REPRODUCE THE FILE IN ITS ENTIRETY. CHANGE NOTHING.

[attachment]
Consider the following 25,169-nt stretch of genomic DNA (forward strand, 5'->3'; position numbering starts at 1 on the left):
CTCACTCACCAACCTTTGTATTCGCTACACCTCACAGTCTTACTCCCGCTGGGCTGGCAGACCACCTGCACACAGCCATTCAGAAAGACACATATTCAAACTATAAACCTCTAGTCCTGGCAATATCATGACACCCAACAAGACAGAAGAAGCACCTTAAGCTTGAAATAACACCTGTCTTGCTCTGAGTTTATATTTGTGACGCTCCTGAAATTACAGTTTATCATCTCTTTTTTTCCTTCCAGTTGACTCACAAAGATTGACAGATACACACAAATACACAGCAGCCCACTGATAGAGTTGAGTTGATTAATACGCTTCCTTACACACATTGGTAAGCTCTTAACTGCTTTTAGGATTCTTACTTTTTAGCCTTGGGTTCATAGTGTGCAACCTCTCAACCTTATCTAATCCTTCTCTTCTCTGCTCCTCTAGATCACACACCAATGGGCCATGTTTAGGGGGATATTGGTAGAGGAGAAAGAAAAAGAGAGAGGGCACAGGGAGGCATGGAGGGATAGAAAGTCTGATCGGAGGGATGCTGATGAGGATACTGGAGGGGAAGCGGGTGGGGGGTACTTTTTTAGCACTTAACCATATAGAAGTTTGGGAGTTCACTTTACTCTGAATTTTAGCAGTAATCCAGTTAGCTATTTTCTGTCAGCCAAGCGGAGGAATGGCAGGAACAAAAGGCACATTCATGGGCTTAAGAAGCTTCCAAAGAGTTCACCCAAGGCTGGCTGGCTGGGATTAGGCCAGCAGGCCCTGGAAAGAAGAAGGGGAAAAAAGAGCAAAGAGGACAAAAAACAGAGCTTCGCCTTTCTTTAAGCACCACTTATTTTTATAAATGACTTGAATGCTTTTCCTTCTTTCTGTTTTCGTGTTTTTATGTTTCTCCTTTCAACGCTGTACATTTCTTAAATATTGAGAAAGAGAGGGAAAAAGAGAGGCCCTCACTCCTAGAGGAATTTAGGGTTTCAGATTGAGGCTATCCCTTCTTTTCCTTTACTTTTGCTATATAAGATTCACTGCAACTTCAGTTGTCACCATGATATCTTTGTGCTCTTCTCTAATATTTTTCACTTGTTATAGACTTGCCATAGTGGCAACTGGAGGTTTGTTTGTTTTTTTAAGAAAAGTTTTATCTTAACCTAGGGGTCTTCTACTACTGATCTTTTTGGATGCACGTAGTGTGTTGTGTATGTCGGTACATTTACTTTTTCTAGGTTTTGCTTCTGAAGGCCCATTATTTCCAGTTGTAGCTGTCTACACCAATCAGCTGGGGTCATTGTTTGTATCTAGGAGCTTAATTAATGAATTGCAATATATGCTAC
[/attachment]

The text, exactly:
Consider the following 25,169-nt stretch of genomic DNA (forward strand, 5'->3'; position numbering starts at 1 on the left):
CTCACTCACCAACCTTTGTATTCGCTACACCTCACAGTCTTACTCCCGCTGGGCTGGCAGACCACCTGCACACAGCCATTCAGAAAGACACATATTCAAACTATAAACCTCTAGTCCTGGCAATATCATGACACCCAACAAGACAGAAGAAGCACCTTAAGCTTGAAATAACACCTGTCTTGCTCTGAGTTTATATTTGTGACGCTCCTGAAATTACAGTTTATCATCTCTTTTTTTCCTTCCAGTTGACTCACAAAGATTGACAGATACACACAAATACACAGCAGCCCACTGATAGAGTTGAGTTGATTAATACGCTTCCTTACACACATTGGTAAGCTCTTAACTGCTTTTAGGATTCTTACTTTTTAGCCTTGGGTTCATAGTGTGCAACCTCTCAACCTTATCTAATCCTTCTCTTCTCTGCTCCTCTAGATCACACACCAATGGGCCATGTTTAGGGGGATATTGGTAGAGGAGAAAGAAAAAGAGAGAGGGCACAGGGAGGCATGGAGGGATAGAAAGTCTGATCGGAGGGATGCTGATGAGGATACTGGAGGGGAAGCGGGTGGGGGGTACTTTTTTAGCACTTAACCATATAGAAGTTTGGGAGTTCACTTTACTCTGAATTTTAGCAGTAATCCAGTTAGCTATTTTCTGTCAGCCAAGCGGAGGAATGGCAGGAACAAAAGGCACATTCATGGGCTTAAGAAGCTTCCAAAGAGTTCACCCAAGGCTGGCTGGCTGGGATTAGGCCAGCAGGCCCTGGAAAGAAGAAGGGGAAAAAAGAGCAAAGAGGACAAAAAACAGAGCTTCGCCTTTCTTTAAGCACCACTTATTTTTATAAATGACTTGAATGCTTTTCCTTCTTTCTGTTTTCGTGTTTTTATGTTTCTCCTTTCAACGCTGTACATTTCTTAAATATTGAGAAAGAGAGGGAAAAAGAGAGGCCCTCACTCCTAGAGGAATTTAGGGTTTCAGATTGAGGCTATCCCTTCTTTTCCTTTACTTTTGCTATATAAGATTCACTGCAACTTCAGTTGTCACCATGATATCTTTGTGCTCTTCTCTAATATTTTTCACTTGTTATAGACTTGCCATAGTGGCAACTGGAGGTTTGTTTGTTTTTTTAAGAAAAGTTTTATCTTAACCTAGGGGTCTTCTACTACTGATCTTTTTGGATGCACGTAGTGTGTTGTGTATGTCGGTACATTTACTTTTTCTAGGTTTTGCTTCTGAAGGCCCATTATTTCCAGTTGTAGCTGTCTACACCAATCAGCTGGGGTCATTGTTTGTATCTAGGAGCTTAATTAATGAATTGCAATATATGCTAC